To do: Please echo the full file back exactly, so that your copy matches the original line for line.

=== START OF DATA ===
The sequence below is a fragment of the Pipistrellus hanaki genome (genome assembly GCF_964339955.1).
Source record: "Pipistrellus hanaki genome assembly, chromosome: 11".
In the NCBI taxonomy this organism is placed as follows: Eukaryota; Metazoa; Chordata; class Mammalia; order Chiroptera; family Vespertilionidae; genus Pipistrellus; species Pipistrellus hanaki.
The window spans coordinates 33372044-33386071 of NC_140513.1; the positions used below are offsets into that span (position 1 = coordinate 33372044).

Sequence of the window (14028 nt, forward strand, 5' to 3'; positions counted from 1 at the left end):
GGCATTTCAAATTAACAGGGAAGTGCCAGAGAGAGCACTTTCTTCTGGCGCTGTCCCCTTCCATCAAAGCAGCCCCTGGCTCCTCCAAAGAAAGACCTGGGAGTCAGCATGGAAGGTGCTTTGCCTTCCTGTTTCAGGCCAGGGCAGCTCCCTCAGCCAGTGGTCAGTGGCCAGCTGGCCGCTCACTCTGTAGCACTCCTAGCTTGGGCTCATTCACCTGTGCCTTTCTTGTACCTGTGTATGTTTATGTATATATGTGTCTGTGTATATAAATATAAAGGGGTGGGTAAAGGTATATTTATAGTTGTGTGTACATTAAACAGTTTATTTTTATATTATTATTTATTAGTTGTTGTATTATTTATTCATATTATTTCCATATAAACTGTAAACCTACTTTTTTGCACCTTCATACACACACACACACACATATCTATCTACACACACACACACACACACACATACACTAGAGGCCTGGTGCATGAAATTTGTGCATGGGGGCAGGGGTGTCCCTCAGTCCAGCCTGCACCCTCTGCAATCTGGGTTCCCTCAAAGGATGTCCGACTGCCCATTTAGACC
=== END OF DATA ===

The sequence below is a fragment of the Pipistrellus hanaki genome (genome assembly GCF_964339955.1).
Source record: "Pipistrellus hanaki genome assembly, chromosome: 11".
In the NCBI taxonomy this organism is placed as follows: Eukaryota; Metazoa; Chordata; class Mammalia; order Chiroptera; family Vespertilionidae; genus Pipistrellus; species Pipistrellus hanaki.
The window spans coordinates 33372044-33386071 of NC_140513.1; the positions used below are offsets into that span (position 1 = coordinate 33372044).

Sequence of the window (14028 nt, forward strand, 5' to 3'; positions counted from 1 at the left end):
GGCATTTCAAATTAACAGGGAAGTGCCAGAGAGAGCACTTTCTTCTGGCGCTGTCCCCTTCCATCAAAGCAGCCCCTGGCTCCTCCAAAGAAAGACCTGGGAGTCAGCATGGAAGGTGCTTTGCCTTCCTGTTTCAGGCCAGGGCAGCTCCCTCAGCCAGTGGTCAGTGGCCAGCTGGCCGCTCACTCTGTAGCACTCCTAGCTTGGGCTCATTCACCTGTGCCTTTCTTGTACCTGTGTATGTTTATGTATATATGTGTCTGTGTATATAAATATAAAGGGGTGGGTAAAGGTATATTTATAGTTGTGTGTACATTAAACAGTTTATTTTTATATTATTATTTATTAGTTGTTGTATTATTTATTCATATTATTTCCATATAAACTGTAAACCTACTTTTTTGCACCTTCATACACACACACACACACATATCTATCTACACACACACACACACACACACATACACTAGAGGCCTGGTGCATGAAATTTGTGCATGGGGGCAGGGGTGTCCCTCAGTCCAGCCTGCACCCTCTGCAATCTGGGTTCCCTCAAAGGATGTCCGACTGCCCATTTAGACC